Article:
Three weeks after the start of the floods in Pakistan, a fifth of the country is under water. More international aid is now reaching the country - but the world's media finds it hard to stop talking about terrorism.
Many Pakistanis who have not been directly affected by the floods ask each other this question: Is it a punishment from Allah? Or is He just testing our faith?
One of the many religious scholars who pop up on our television screens during the holy month of Ramadan was asked the same question last week.
He shook his head and answered with the kind of hokey wisdom only TV preachers are capable of: "If you have transgressed, He is punishing you. If He likes you He is testing you."
Not everyone is reaching out for a divine explanation though.
In southern Punjab, poet Ashu Laal linked the fury of the river Indus to our collective greed and corporate rape of the land.
People have built roads, bridges and houses on the river bed and, when the Indus returned after many decades, it could not find its old path.
It went around like a mad dog, sniffing for its old habitat and devoured everything on the way.
Between the righteous indignation of the faithful and poetic flourishes of folk wisdom, the reality might be quite simple, a reminder of something we have lived through before, only 63 years ago.
The images of old people on donkey carts, naked children perched over salvaged household items and cows and goats on the move kept reminding me of something that I had seen before, but I could not quite place where I had seen it.
Then a journalist colleague of mine, chasing the flood, arrived in southern Punjab and reported back that the bridge over the river Cehnab resembled a giant set that might have been erected for a film about Partition, when India and Pakistan were prised apart.
A Partition set in Noah's time, I thought.
He was obviously referring to the millions who have been on the move, on donkey carts, tractors and trolleys but mostly on foot, shrivelled old men carrying their beds on their heads, women shepherding half a dozen children, grandmothers separated from their families, walking in a daze, towards a destination that they have no clue about.
For many of them this is the longest journey they have ever undertaken in their lives.
Like two million-odd people butchered during the Partition, these people have rarely registered in the national debate and their faces have never been seen on our TV screens before.
It seems the land has ripped out its entrails and thrown them out for all of us to see.
These people do not live in picturesque valleys where city folk go on holiday.
These areas are of no strategic interest to anyone because they have neither exported terrorism nor do they have the ambition to join a fight against it.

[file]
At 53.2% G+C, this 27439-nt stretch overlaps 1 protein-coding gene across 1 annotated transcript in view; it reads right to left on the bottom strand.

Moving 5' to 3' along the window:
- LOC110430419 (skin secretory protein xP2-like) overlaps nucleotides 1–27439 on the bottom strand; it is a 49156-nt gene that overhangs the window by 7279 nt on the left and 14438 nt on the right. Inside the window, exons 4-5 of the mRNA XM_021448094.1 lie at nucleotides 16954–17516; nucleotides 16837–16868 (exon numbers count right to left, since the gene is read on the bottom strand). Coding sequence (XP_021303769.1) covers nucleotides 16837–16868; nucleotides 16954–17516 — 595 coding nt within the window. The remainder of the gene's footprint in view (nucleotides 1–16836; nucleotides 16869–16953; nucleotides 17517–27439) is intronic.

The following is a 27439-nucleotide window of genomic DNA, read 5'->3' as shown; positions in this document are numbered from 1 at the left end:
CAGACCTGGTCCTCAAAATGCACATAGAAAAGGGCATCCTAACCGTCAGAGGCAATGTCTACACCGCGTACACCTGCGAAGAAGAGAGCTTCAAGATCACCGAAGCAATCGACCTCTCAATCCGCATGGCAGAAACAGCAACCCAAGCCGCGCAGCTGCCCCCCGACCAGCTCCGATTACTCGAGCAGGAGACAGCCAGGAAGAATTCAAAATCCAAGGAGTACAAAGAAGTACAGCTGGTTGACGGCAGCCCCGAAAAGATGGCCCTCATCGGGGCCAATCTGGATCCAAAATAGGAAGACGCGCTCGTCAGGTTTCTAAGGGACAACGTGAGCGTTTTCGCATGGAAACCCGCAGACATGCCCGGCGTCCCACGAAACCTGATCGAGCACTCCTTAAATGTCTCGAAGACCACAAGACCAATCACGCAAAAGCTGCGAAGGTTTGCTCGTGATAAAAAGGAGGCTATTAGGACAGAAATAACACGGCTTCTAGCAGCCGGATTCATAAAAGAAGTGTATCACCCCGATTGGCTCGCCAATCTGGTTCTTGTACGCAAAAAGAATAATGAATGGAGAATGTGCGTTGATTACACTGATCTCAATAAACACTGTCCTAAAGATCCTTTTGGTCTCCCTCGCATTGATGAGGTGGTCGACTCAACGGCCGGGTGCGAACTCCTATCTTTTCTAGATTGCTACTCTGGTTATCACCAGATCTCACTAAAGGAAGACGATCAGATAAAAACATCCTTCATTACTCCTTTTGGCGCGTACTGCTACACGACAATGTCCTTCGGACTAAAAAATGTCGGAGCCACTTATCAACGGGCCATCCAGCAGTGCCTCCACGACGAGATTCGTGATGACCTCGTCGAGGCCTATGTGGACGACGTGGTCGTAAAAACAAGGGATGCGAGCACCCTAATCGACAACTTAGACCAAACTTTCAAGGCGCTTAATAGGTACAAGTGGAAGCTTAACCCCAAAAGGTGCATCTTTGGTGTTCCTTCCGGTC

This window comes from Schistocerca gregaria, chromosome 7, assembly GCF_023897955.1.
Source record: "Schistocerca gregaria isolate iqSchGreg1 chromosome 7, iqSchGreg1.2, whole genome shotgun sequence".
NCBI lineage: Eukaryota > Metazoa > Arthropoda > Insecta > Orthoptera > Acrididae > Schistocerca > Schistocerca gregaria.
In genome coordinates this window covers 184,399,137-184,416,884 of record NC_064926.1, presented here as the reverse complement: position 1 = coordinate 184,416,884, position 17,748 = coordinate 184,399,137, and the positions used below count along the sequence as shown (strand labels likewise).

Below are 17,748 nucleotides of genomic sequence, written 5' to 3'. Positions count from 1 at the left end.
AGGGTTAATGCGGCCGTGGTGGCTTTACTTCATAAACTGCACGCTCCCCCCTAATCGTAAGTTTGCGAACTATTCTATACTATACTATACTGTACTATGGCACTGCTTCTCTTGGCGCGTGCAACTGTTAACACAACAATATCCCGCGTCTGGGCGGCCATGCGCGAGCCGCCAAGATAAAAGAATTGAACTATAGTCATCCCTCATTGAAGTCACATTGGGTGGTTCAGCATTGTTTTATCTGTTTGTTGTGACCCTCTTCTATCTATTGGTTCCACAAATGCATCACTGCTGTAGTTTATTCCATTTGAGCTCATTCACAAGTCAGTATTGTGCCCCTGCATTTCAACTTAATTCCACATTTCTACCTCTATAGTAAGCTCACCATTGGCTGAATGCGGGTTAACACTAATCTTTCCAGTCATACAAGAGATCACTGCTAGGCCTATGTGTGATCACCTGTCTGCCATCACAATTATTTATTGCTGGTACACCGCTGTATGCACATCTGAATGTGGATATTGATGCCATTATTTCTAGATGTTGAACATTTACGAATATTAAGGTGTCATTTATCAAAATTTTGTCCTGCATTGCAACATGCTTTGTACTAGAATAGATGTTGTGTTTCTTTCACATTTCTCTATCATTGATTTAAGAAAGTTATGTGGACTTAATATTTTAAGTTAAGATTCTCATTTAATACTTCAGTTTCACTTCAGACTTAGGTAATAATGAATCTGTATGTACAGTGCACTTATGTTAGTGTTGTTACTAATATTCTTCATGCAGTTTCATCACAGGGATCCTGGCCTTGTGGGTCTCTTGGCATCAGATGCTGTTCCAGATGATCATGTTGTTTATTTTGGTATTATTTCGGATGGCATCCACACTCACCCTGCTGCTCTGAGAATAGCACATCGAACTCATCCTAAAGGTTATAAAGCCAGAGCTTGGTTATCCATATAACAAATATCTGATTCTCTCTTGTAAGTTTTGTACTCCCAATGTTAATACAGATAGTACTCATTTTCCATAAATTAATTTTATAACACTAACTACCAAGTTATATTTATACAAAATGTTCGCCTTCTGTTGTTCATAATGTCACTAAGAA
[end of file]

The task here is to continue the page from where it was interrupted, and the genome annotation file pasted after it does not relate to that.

Their only export to the world outside is onions, tomatoes, sugar cane, wheat and mangoes.
The word terrorism does not even exist in Seraiki and Sindhi, the languages of the majority of the people who have been rendered homeless.
They belong to that forgotten part of humanity that has quietly tilled the land for centuries, the small farmers, the peasants, the farmhands, generations of people who are born and work and die on the same small piece of land.
And this time there are 20 million of them.
What we do not realise is that these 20 million were poor but they were not starving. They come from a place where they can raise a whole family because they own a buffalo or a few goats.
They were probably the last 20 million who lived off the land and, in the process, fed us as well.
Pakistan's army is known worldwide for its talent for fighting on both sides of a conflict.
These 20 million are our invisible, slave army.
When the world media reports on the tragedy, it finds it difficult to leave behind a decade-long habit of linking everything to terrorism.
The reporters look for a banned militant organisation involved in relief work, usually some random men with beards will do. And we are told, in good faith I am sure, that if the victims are not provided with relief, they will all turn to the Taliban.
Our own politicians join the chorus.
A friend involved in relief work in Sindh pointed out that a hungry person is not likely to ask your views on terrorism before accepting your packet of food for the simple reason that their children are starving.
If this was a disaster movie, its poster would include the young man swimming across a deluge with his rooster tied around his neck.
A puzzled relief worker wondered aloud why the world would think that this man who has just swum cross a raging flood would want to bring about a bloody Islamist revolution in a far-flung country that he has never heard of?
Is it not obvious that he just wants to save his chickens?
But this is no movie.
That half-naked child that you see in pictures with his face covered in flies is not dead. Not yet. He has dozed off out of hunger and heat and exhaustion.
When he wakes up in a little while, he will ask for what every hungry child in the world asks for.
We were told that everyone, everywhere understands that language.
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